WASHINGTON — Chants of "Guantanamo has got to go" echoed down Pennsylvania Avenue on Wednesday as a crowd of rain-dampened protesters marked the 10th anniversary of the arrival of the first 20 detainees at the U.S. military prison at Guantanamo Bay, Cuba.
More than 800 people demonstrated in what they said was solidarity with the 171 inmates who remain in the prison, as well as the unknown numbers detained at the U.S. military prison at Bagram, Afghanistan.
Protesters voiced anger with President Barack Obama's failure to close the prison — which he promised to do during his 2008 presidential campaign — and with his approval last month of the National Defense Authorization Act, which codified the U.S. government's authority to detain prisoners, including U.S. citizens, indefinitely without trial.
"President Obama is largely responsible for the failure to close Guantanamo, and his administration should not take its progressive base for granted," said Vincent Warren, the executive director of the Center for Constitutional Rights, a legal advocacy group that represents some Guantanamo detainees.
"Guantanamo is one part of an illegal, inhumane and unjust global detention policy," Warren said. "Our message: 'No excuses, shut it down.'"
Protests by human rights groups also were planned across the country in Miami, Boston, San Francisco and Chicago, and around the world in cities such as Paris, Toronto, Madrid and Berlin.
In Washington, 171 people in orange jumpsuits and black hoods led a procession from Lafayette Park, across from the White House, to the Supreme Court. They represented the prisoners who continue to be held in legal limbo at Guantanamo years after the newly inaugurated Obama ordered the facility closed within 12 months.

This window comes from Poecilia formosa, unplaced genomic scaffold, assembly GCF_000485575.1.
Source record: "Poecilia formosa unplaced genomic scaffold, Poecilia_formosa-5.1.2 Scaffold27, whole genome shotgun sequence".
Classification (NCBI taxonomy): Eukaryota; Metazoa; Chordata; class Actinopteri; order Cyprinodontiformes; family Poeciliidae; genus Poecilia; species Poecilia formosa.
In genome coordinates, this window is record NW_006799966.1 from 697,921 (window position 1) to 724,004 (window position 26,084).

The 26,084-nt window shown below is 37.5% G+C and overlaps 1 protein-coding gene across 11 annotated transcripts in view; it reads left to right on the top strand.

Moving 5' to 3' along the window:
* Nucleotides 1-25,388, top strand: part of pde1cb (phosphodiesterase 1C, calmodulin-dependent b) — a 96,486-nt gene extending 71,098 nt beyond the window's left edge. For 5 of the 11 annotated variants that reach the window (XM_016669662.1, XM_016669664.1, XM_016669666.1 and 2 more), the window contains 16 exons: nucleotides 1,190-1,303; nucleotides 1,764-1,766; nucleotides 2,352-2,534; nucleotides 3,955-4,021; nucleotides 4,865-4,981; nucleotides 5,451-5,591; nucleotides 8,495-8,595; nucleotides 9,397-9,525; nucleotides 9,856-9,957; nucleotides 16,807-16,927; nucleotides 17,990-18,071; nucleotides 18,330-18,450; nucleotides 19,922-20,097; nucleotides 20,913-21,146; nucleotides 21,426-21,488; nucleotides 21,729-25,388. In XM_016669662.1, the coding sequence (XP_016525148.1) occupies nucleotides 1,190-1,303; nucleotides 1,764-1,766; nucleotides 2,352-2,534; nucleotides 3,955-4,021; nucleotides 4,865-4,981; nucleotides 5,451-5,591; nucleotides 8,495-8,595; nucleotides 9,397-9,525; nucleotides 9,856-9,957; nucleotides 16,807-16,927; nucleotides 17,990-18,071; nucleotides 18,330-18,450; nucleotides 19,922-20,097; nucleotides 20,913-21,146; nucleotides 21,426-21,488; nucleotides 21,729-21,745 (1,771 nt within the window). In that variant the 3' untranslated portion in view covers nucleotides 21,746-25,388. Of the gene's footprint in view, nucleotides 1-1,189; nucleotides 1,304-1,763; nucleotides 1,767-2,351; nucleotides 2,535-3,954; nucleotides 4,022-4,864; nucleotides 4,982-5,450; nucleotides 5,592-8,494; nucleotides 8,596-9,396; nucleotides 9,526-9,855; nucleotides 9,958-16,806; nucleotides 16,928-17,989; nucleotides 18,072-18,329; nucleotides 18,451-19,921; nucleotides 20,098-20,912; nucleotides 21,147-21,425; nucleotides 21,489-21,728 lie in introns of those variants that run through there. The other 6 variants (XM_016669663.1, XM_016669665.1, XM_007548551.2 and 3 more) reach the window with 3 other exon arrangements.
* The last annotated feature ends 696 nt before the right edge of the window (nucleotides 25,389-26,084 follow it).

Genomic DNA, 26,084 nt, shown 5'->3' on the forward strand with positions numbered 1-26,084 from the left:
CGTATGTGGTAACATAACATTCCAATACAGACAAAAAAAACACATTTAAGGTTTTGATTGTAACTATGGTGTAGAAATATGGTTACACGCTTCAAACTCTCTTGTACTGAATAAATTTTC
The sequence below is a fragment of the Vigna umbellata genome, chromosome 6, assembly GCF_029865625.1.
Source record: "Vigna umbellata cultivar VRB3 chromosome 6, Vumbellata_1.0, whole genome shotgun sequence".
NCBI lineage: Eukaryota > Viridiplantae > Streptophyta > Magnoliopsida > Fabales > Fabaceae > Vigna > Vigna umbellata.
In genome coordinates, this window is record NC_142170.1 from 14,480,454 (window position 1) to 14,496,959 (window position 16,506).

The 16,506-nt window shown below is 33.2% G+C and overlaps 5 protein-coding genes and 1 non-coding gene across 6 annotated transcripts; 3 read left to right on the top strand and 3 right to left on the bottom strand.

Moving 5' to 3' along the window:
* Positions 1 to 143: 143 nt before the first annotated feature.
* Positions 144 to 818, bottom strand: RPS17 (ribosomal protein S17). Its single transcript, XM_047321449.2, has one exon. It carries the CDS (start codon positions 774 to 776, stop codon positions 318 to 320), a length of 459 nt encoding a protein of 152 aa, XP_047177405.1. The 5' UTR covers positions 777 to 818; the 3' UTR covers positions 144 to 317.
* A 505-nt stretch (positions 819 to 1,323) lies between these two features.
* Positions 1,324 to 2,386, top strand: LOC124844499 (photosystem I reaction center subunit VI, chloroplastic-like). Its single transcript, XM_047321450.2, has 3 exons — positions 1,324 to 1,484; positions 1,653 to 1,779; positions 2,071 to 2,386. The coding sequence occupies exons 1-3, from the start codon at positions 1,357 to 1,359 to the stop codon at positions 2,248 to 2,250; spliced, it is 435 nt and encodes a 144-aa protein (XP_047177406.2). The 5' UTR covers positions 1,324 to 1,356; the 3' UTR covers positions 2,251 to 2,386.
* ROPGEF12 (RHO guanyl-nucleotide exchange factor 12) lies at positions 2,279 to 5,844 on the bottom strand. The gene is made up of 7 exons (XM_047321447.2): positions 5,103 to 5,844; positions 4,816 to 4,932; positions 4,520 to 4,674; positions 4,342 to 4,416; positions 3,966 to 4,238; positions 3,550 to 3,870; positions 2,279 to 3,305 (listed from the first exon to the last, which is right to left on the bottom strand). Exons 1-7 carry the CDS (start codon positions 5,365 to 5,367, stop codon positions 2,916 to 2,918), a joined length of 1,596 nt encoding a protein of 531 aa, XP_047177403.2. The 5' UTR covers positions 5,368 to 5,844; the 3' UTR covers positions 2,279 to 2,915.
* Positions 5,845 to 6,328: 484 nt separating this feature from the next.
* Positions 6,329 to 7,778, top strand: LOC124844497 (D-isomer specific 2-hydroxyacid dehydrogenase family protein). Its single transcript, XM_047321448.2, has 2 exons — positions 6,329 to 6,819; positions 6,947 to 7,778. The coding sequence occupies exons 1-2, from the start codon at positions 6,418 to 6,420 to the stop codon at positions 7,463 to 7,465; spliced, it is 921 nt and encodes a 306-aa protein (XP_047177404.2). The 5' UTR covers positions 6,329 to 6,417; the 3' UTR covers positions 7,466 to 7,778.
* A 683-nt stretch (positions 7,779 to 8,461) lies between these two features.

No arrests were reported in the protest, which followed several smaller protests at the White House after Obama's Dec. 31 signing of the controversial defense act.
Earlier this week, White House Press Secretary Jay Carney dismissed criticism that Obama had broken his campaign promise to close Guantanamo, saying that Obama's commitment to closing the facility is "as firm today as it was during the campaign."
"We all are aware of the obstacles to getting that done as quickly as the president wanted to get it done, what they were and the fact that they continued to persist," Carney said. "But the president's commitment hasn't changed at all. And it's the right thing to do for our national security interests."
Sen. Lindsey Graham, R-S.C., an Air Force Reserve colonel and a military lawyer who's the only member of Congress to have served active duty in Afghanistan and Iraq, is among those who argue that Guantanamo must be kept open for national security reasons. In an article in the National Review in November, Graham wrote that maintaining a detention facility where captured combatants could be held and interrogated was essential to the war against terrorism.
"Given the current political environment, Guantanamo Bay is — despite its problems — the best prison available in the War on Terror," Graham wrote.
One of the protesters in Washington on Wednesday was Eli Jackson, 28, who identified himself as a member of the Occupy movement from North Carolina. He said he was among 11 protesters arrested in front of the White House last month while protesting Obama's signature on the defense act.
"I do feel like (Guantanamo) needs to be closed down," Jackson said. "Just the fact that people are being detained indefinitely is something that I can't support."
Other protesters voiced skepticism of Obama's commitment to closing the prison.
"I grew up in Minnesota, and we were taught that we were a country of laws, but the people who are supposed to be enforcing laws, and our leaders, are violating them and torturing people," said Janice Ward, 60.
"We were supposed to be the land of the free and the home of the brave, and now we're acting like a land of chickens," she said.
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